Diseases & Conditions
Lower Jaw Fracture
Page 1 of 2
What is a lower jaw fracture?
A lower jaw fracture is technically known as a mandibular fracture. A maxillary fracture is a fracture of your dog’s upper jaw. Both mandibular and maxillary fractures are more common in dogs than humans because most dogs’ jaws protrude further from their faces than do most human jaws.
Mandibular fractures, like maxillary fractures, are classified as either simple or comminuted and as either open or closed. A simple fracture means the mandibular – or lower jaw – has broken in only two pieces, whereas a comminuted fracture means that the bone has fractured in more than two pieces. An open fracture means that the bone has been exposed, as opposed to a closed fracture where the bone is not visible. Because the mandibular is relatively close to the surface with little tissue covering it, most fractures are open fractures. Open fractures carry with them the danger of infection.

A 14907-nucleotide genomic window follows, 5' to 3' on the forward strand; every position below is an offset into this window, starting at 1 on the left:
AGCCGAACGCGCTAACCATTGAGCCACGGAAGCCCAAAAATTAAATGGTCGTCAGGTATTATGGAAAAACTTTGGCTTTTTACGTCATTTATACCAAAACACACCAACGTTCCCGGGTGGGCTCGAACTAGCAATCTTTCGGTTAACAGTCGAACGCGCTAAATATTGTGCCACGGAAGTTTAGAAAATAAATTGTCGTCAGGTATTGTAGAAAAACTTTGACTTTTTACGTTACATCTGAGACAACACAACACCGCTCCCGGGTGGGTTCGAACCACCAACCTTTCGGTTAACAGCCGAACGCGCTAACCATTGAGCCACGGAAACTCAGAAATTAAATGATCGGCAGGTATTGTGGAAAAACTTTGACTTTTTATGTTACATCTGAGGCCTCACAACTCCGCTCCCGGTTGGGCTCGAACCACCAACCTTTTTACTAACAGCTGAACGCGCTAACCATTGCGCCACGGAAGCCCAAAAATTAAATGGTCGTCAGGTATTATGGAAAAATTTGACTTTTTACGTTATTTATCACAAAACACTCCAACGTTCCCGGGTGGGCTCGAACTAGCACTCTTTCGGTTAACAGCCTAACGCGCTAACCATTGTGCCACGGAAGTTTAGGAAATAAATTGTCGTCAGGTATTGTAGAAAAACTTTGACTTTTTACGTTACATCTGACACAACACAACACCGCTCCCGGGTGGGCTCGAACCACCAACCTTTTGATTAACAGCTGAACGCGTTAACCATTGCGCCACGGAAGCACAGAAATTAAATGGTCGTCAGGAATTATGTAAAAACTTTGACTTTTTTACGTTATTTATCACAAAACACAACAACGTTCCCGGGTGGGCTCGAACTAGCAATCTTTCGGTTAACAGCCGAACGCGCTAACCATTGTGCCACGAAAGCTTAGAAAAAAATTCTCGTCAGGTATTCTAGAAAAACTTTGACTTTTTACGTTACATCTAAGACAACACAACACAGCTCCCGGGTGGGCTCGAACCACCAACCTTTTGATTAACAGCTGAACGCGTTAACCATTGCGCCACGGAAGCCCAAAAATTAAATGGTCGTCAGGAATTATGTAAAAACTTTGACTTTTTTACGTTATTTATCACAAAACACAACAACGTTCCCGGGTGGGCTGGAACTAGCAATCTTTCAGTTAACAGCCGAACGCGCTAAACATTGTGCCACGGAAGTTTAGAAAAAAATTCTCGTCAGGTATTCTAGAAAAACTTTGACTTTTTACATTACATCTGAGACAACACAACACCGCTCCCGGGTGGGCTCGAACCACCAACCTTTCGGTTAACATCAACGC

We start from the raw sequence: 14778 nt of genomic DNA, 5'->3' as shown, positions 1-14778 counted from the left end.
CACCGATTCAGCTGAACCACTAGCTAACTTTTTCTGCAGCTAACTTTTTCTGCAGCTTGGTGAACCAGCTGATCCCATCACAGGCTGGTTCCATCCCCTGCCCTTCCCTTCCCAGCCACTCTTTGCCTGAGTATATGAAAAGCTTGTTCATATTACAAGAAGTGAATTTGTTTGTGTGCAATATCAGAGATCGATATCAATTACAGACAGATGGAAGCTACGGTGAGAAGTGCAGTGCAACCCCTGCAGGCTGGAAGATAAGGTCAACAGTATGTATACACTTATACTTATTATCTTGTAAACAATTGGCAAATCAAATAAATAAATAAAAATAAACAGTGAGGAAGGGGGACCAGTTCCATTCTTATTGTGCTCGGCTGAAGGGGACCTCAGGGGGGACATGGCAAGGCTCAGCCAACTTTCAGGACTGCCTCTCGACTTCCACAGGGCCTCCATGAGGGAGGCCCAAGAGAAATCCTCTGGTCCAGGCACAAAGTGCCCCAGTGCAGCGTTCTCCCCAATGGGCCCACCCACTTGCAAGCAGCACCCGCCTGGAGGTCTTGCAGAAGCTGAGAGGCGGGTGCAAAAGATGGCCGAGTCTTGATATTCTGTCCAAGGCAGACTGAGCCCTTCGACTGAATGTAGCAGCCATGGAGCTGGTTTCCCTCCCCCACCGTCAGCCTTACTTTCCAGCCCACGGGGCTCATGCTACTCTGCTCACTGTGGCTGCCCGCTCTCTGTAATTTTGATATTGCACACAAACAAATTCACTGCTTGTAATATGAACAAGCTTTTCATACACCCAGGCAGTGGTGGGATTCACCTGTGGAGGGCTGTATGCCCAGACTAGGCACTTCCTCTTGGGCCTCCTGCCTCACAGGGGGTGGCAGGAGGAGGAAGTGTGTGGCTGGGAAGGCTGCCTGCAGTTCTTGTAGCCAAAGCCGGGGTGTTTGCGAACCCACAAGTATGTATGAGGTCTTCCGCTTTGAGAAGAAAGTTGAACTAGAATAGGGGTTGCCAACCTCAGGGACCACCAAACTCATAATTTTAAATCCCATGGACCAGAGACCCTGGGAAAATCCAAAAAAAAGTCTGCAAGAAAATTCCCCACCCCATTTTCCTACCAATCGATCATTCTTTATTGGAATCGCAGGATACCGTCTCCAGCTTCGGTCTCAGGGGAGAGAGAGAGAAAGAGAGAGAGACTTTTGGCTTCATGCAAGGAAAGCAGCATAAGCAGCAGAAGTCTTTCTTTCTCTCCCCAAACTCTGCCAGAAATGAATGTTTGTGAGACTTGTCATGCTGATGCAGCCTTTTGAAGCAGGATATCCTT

What will a lower jaw fracture look like in my dog?
Physical signs of a mandibular fracture in your dog include excessive drooling, a swollen jaw, broken teeth, pain during eating and chewing, and a jaw that hangs open or is unable to close. If the fracture is very severe or painful to your dog, he can go into shock from trauma or blood loss.
How does my dog get a lower jaw fracture?
Mandibular fractures are usually the result of trauma to the head or jaw. Car accidents and falls are examples of common traumas that can result in mandibular fractures. Mandibular fractures can also be caused by bone disease, periodontal disease, malnourishment, kidney disease, exocrine diseases, and by mouth and jaw tumors.
How is a lower jaw fracture diagnosed?
Your veterinarian will do a physical exam of your dog and likely take x-rays to confirm the diagnosis. In the event that the fracture was caused by trauma, your veterinarian will also look for neurological damage and damage to other organs and bones. Other diagnostic imaging techniques such as CT-scans can further assess mandibular fractures.